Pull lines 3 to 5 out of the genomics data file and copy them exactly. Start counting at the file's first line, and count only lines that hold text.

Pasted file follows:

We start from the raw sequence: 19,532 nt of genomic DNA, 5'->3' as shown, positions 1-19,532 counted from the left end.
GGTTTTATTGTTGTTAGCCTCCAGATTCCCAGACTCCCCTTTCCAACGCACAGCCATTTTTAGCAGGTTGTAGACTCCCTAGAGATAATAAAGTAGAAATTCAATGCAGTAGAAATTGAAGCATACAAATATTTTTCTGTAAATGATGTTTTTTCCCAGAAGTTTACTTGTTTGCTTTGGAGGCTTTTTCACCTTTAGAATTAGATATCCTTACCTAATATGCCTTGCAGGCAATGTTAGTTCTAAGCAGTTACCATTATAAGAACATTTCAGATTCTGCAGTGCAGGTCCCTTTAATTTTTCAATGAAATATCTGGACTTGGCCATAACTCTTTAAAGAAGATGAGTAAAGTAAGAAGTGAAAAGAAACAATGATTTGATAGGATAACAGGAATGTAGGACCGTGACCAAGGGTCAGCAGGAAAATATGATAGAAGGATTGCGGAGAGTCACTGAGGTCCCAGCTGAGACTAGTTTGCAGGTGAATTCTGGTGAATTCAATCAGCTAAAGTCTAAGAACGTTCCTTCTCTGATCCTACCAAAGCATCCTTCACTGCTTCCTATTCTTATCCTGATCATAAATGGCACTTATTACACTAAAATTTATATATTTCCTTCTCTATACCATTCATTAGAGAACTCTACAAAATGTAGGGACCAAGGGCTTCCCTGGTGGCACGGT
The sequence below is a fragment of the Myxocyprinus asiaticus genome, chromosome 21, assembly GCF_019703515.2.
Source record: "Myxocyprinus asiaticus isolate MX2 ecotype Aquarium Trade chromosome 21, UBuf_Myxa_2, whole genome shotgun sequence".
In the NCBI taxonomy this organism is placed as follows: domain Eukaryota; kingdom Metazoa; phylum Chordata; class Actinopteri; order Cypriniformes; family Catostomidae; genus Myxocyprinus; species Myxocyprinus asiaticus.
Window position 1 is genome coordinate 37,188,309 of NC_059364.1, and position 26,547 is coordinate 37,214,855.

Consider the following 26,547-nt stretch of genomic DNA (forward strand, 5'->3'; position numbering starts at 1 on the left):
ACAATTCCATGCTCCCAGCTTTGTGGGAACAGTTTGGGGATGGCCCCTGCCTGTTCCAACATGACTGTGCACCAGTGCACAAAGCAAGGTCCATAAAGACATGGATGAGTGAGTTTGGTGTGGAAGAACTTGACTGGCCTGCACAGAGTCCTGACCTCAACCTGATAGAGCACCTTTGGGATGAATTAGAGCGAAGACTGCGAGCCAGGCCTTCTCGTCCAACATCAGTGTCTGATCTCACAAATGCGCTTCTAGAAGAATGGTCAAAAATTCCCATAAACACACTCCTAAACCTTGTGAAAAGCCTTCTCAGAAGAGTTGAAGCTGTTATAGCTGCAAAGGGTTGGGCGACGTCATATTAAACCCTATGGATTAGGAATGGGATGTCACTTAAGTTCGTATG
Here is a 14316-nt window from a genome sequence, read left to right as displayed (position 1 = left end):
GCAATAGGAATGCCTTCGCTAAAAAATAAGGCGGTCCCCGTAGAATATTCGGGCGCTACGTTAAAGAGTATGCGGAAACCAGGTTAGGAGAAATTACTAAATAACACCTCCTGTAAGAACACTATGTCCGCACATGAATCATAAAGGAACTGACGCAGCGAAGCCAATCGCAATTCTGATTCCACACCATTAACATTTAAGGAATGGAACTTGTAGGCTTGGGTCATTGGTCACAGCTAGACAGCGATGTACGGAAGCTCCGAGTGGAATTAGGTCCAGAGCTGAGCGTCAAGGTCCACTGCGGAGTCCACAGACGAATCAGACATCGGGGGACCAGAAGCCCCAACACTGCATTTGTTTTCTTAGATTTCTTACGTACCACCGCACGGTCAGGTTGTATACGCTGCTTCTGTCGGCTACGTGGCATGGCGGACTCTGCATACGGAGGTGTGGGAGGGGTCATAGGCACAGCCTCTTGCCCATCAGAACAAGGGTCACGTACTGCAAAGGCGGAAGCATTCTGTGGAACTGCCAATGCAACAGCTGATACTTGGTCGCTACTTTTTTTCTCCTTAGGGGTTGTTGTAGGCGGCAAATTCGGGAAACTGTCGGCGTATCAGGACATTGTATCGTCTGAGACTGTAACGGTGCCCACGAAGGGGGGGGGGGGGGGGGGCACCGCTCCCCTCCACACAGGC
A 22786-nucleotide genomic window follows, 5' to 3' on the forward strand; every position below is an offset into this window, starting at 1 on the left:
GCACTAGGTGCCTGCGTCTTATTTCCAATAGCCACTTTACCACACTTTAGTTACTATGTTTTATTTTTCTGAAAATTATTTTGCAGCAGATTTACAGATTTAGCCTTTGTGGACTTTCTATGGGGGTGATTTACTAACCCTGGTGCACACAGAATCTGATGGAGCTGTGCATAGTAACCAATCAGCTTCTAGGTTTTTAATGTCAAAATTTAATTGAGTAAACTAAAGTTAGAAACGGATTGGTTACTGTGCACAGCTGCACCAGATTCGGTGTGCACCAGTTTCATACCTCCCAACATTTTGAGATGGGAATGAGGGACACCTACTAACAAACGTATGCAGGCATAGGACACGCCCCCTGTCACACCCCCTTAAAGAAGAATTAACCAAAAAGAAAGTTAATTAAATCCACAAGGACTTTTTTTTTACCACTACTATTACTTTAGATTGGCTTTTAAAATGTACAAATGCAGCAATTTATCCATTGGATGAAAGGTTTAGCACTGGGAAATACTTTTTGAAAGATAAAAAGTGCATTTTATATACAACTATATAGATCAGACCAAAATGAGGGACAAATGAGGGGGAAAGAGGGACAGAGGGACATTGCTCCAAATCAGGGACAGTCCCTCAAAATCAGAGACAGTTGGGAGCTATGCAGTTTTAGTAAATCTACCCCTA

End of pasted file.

The sequence below is a fragment of the Myxocyprinus asiaticus genome, chromosome 21, assembly GCF_019703515.2.
Source record: "Myxocyprinus asiaticus isolate MX2 ecotype Aquarium Trade chromosome 21, UBuf_Myxa_2, whole genome shotgun sequence".
In the NCBI taxonomy this organism is placed as follows: domain Eukaryota; kingdom Metazoa; phylum Chordata; class Actinopteri; order Cypriniformes; family Catostomidae; genus Myxocyprinus; species Myxocyprinus asiaticus.